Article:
For Tiger Woods, “S” marked the spot.
The career of the greatest golfer in the history of the game might be finished, but it wasn’t because of a sports-related injury. Woods, 45, crashed a Genesis GV80 SUV on the morning of February 22 while driving through the Rancho Palos Verdes neighbourhood near Los Angeles. He was trying to negotiate an “S-curve” – a curve to the left or right followed immediately by a curve in the opposite direction. (Hint: like the letter S.)
Investigators have said his crash was “purely an accident” and no alcohol or drugs were involved, although CNN reported that authorities said the SUV “is believed to have been travelling at a high rate of speed.”
Woods was driving on Hawthorne Boulevard, a stretch of road known among local residents, according to KTLA, as a hotspot for crashes. There have been thirteen there since January, 2020. Hawthorne’s northbound lanes run downhill and culminate in an S-curve. It even has an emergency runway for drivers who exceed the speed limit and are in danger of crashing. Hawthorne proved nearly deadly for Woods, who suffered another accident in 2009 and was charged with DUI in 2017. Investigators said the golfer was lucky to be alive. He suffered serious injuries to both his legs and required surgery.
Woods is one of many unfortunate motorists who have fallen victim to the S-curve (the “S” may as well stand for “serious” or “sinister”). These turns are notoriously tricky. For instance, at an S-curve on British Columbia’s Highway 91, there were 77 collisions between 2011 and 2015. In Chicago, the S-curve near Oak Street Beach has been the site of 199 crashes, 32 injuries and one fatality since the start of 2020. In January, a Utah road was closed twice in one day due to crashes at an S-curve.
One reason S-curves are fertile locations for accidents is that they’re rare. While you can find them anywhere, they are more frequent in mountainous or hilly regions where roads must adapt to geography. If you aren’t used to driving them, you can easily get into trouble. I notice this difference each time I drive with relatives in Northern California or the B.C. Interior. They are used to windy roads, sudden inclines and elevations, and they take S-curves in their stride. Tourists struggle.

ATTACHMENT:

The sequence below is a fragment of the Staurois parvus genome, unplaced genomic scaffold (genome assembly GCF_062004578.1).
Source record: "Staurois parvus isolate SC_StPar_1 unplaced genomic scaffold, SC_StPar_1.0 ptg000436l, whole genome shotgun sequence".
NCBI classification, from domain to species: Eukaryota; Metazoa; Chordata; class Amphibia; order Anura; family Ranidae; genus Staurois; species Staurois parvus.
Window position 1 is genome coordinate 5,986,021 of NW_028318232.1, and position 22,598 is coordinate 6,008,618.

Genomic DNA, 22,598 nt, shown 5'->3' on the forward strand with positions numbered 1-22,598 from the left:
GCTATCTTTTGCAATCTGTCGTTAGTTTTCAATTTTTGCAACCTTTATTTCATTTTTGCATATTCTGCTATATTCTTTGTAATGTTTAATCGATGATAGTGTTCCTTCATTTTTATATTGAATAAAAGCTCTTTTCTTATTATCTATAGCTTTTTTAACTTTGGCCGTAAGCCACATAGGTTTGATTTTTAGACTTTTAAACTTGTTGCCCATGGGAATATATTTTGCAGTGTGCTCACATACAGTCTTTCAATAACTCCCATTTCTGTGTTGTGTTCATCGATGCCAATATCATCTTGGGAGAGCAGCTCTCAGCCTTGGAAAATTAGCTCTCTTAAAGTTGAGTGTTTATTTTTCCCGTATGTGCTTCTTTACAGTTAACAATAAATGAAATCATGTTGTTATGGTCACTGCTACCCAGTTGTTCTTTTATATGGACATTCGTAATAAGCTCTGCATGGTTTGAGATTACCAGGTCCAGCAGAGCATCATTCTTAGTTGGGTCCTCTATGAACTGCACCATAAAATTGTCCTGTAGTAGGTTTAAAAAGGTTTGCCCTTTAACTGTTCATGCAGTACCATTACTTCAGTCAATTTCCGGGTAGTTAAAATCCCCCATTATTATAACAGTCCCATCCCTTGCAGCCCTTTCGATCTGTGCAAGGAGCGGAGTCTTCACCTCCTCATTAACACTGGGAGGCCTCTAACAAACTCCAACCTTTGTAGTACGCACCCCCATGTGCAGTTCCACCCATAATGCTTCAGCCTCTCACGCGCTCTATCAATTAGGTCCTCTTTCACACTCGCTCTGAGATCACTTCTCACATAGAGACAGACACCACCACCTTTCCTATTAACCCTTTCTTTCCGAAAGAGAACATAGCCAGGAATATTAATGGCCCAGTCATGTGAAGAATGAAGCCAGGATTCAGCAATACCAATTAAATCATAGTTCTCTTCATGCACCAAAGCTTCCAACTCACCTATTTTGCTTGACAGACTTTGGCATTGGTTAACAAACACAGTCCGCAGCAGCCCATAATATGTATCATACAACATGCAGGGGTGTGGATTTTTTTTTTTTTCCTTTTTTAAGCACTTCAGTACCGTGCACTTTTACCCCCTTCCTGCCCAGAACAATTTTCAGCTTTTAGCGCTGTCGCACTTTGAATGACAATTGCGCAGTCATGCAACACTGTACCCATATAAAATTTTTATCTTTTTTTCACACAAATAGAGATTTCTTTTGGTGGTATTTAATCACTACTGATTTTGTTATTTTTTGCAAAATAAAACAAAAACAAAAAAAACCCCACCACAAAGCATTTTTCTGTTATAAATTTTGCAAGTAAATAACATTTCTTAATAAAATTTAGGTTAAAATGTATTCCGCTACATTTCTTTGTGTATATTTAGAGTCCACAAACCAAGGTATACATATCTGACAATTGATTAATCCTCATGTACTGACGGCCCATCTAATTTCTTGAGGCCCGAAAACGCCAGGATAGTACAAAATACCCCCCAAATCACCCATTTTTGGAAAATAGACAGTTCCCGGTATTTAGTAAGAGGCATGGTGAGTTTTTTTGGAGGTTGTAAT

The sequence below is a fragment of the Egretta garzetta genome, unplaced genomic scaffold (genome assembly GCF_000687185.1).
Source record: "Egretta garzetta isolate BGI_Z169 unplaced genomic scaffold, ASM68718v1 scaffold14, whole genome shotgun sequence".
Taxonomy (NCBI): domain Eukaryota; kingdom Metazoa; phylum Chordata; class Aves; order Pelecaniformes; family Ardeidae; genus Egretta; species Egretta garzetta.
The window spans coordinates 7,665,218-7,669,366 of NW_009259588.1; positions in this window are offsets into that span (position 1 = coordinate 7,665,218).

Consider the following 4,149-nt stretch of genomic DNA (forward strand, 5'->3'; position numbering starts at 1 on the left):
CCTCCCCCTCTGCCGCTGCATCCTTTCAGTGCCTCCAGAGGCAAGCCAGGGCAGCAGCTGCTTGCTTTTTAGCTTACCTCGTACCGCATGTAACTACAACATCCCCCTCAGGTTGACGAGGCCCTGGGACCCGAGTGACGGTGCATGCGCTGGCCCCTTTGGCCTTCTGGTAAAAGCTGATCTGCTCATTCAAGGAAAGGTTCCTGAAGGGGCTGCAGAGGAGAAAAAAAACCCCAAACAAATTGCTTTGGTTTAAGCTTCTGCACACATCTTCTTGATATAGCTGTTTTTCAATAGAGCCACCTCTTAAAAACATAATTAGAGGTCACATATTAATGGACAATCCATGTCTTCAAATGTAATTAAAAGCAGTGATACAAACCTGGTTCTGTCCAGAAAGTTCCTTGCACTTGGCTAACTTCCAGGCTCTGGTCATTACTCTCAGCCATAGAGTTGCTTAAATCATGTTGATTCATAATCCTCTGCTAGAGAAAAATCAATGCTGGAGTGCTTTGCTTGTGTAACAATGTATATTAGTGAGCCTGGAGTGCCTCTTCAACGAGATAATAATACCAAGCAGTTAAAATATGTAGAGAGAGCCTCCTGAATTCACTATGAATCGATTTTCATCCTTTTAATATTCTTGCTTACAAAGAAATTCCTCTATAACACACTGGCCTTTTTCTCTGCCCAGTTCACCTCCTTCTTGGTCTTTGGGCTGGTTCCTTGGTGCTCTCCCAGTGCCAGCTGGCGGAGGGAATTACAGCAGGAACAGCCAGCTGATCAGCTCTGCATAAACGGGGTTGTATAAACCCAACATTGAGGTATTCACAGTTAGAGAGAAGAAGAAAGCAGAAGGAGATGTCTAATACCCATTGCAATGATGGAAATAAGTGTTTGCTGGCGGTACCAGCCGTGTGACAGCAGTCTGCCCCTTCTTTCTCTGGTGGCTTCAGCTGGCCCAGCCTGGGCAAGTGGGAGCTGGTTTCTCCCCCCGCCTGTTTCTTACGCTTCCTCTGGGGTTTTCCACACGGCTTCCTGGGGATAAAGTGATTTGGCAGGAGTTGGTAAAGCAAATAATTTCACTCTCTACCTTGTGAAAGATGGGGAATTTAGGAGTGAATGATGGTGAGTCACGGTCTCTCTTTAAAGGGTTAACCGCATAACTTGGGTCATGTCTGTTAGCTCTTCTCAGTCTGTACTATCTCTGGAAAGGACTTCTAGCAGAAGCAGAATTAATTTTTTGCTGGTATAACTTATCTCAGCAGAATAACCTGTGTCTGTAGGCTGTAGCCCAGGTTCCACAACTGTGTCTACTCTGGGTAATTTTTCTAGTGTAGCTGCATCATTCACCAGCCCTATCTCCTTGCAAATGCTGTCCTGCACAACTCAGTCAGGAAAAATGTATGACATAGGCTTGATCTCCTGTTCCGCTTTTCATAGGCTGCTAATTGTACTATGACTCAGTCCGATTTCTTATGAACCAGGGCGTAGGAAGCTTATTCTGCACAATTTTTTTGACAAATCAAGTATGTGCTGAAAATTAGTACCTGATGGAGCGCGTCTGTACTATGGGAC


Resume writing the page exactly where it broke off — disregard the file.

Another meaning of the “S” in the S-curve is “surprise.” Rancho Palos Verdes residents know about the S-curve on Hawthorne. They know to brake on the downward stretch to avoid unintentional acceleration. Those unfamiliar with the location are the ones who can get in trouble.
And the final, and most lethal meaning for “S” is “speed.” On an S-curve, speed can be a killer.
As a vehicle turns, centripetal (centre-seeking) force causes its change of direction. Centripetal force is required for an object to have circular motion. Meanwhile, centrifugal force pulls the vehicle away from the centre. The faster a vehicle is travelling into a curve, the greater the centrifugal force and the higher the risk of swinging off the road or into oncoming traffic.
If you come into an S-curve too hot, therefore, you run the risk of a skid or rollover. If you’re smart, you travel a little under the suggested speed limit. You can lessen the angle of your turn by adjusting your lane position. If you’re turning left, inch to the right-side of your lane. If you’re turning right, hug the outside of the left.
For Tiger Woods, the world’s most famous S-curve victim, it’s going to be a matter of perspective. He was in a crash in which he crossed two lanes, hit a tree and rolled his car, in which the outside of his vehicle was demolished almost beyond recognition. He suffered serious injuries to his legs but survived.
Is that good luck or bad luck?
We’ve learned a lot watching Tiger Woods play golf. We should also learn from his harrowing mishap. When it comes to the S-curve, the road doesn’t play favourites. Know the road. Pay attention and slow down.
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